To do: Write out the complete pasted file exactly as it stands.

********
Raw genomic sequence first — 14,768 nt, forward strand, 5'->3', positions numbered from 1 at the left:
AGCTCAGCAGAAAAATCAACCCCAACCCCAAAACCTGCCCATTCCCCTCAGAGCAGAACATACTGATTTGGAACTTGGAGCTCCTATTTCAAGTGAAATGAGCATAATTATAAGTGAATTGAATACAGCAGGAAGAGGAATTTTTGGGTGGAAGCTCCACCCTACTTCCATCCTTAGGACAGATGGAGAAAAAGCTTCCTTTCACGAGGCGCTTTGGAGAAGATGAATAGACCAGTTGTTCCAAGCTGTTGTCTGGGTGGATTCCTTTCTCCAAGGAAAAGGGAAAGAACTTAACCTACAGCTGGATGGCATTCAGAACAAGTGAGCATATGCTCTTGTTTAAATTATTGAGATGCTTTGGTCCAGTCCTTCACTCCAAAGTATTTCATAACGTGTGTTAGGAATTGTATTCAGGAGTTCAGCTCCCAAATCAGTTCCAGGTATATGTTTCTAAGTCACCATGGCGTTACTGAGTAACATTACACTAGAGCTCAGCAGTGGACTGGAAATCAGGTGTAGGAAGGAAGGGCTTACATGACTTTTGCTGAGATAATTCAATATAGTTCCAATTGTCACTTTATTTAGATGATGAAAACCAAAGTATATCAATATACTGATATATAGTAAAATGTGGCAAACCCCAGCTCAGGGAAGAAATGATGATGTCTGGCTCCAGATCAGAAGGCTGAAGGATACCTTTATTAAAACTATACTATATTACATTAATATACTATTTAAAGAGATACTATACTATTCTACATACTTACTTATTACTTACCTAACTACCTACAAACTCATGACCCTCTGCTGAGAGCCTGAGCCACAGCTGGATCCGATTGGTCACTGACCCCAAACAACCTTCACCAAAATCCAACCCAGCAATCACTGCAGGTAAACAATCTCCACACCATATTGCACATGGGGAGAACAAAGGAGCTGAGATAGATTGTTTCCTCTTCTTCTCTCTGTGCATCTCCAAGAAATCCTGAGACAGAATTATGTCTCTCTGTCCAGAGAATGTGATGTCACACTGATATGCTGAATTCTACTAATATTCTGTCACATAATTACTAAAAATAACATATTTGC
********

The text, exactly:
Raw genomic sequence first — 14,768 nt, forward strand, 5'->3', positions numbered from 1 at the left:
AGCTCAGCAGAAAAATCAACCCCAACCCCAAAACCTGCCCATTCCCCTCAGAGCAGAACATACTGATTTGGAACTTGGAGCTCCTATTTCAAGTGAAATGAGCATAATTATAAGTGAATTGAATACAGCAGGAAGAGGAATTTTTGGGTGGAAGCTCCACCCTACTTCCATCCTTAGGACAGATGGAGAAAAAGCTTCCTTTCACGAGGCGCTTTGGAGAAGATGAATAGACCAGTTGTTCCAAGCTGTTGTCTGGGTGGATTCCTTTCTCCAAGGAAAAGGGAAAGAACTTAACCTACAGCTGGATGGCATTCAGAACAAGTGAGCATATGCTCTTGTTTAAATTATTGAGATGCTTTGGTCCAGTCCTTCACTCCAAAGTATTTCATAACGTGTGTTAGGAATTGTATTCAGGAGTTCAGCTCCCAAATCAGTTCCAGGTATATGTTTCTAAGTCACCATGGCGTTACTGAGTAACATTACACTAGAGCTCAGCAGTGGACTGGAAATCAGGTGTAGGAAGGAAGGGCTTACATGACTTTTGCTGAGATAATTCAATATAGTTCCAATTGTCACTTTATTTAGATGATGAAAACCAAAGTATATCAATATACTGATATATAGTAAAATGTGGCAAACCCCAGCTCAGGGAAGAAATGATGATGTCTGGCTCCAGATCAGAAGGCTGAAGGATACCTTTATTAAAACTATACTATATTACATTAATATACTATTTAAAGAGATACTATACTATTCTACATACTTACTTATTACTTACCTAACTACCTACAAACTCATGACCCTCTGCTGAGAGCCTGAGCCACAGCTGGATCCGATTGGTCACTGACCCCAAACAACCTTCACCAAAATCCAACCCAGCAATCACTGCAGGTAAACAATCTCCACACCATATTGCACATGGGGAGAACAAAGGAGCTGAGATAGATTGTTTCCTCTTCTTCTCTCTGTGCATCTCCAAGAAATCCTGAGACAGAATTATGTCTCTCTGTCCAGAGAATGTGATGTCACACTGATATGCTGAATTCTACTAATATTCTGTCACATAATTACTAAAAATAACATATTTGC